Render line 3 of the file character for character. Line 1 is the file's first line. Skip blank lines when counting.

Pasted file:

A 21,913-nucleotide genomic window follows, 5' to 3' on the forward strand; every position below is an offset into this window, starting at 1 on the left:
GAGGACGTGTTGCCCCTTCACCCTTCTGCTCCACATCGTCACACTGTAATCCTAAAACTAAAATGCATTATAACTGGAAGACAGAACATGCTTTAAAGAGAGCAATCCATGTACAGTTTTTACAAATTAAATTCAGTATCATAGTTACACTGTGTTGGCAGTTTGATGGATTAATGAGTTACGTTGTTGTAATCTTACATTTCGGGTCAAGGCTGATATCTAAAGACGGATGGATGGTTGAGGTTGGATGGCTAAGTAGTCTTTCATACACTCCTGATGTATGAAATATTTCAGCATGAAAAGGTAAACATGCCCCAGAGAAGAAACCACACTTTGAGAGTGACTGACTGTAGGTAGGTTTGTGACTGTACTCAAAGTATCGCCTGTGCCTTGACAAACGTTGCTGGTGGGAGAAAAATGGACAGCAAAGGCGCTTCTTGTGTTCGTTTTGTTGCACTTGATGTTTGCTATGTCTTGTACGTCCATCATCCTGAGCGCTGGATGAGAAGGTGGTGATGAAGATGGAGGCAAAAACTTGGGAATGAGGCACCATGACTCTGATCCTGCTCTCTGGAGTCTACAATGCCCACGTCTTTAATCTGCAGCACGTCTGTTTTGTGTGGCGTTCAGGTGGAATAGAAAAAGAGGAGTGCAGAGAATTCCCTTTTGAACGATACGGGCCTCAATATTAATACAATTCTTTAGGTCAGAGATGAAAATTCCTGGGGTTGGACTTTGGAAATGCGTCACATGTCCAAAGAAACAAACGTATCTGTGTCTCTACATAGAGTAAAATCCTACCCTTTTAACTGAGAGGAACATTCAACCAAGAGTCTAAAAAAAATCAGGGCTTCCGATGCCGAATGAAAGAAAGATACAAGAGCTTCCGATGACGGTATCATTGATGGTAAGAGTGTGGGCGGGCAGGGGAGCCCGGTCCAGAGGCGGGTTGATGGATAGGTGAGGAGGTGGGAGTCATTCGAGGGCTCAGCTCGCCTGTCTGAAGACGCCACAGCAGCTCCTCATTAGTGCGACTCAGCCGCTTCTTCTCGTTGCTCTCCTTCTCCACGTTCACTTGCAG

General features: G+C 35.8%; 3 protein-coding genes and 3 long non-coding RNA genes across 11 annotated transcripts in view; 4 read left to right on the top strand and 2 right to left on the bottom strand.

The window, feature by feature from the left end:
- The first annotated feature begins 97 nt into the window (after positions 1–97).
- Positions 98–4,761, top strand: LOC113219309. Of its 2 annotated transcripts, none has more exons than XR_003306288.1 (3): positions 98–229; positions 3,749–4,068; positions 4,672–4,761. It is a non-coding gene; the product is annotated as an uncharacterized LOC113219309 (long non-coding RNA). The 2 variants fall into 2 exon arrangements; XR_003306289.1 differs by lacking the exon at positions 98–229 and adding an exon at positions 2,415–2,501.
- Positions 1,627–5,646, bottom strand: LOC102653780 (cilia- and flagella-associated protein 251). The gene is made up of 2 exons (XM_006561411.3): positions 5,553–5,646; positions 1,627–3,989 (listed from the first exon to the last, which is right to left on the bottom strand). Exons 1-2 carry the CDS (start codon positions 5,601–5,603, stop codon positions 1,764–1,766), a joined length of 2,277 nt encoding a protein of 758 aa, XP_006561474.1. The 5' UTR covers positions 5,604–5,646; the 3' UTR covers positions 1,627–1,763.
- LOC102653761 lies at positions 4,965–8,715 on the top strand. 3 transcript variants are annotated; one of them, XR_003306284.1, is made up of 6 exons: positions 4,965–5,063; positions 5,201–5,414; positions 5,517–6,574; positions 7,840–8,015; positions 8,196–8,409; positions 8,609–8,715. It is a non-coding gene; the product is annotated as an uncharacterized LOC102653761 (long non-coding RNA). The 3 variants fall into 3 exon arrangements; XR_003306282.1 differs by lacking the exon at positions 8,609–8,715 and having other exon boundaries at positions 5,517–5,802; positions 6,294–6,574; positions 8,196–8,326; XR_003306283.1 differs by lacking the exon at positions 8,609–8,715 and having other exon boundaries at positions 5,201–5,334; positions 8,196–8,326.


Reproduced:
General features: G+C 35.8%; 3 protein-coding genes and 3 long non-coding RNA genes across 11 annotated transcripts in view; 4 read left to right on the top strand and 2 right to left on the bottom strand.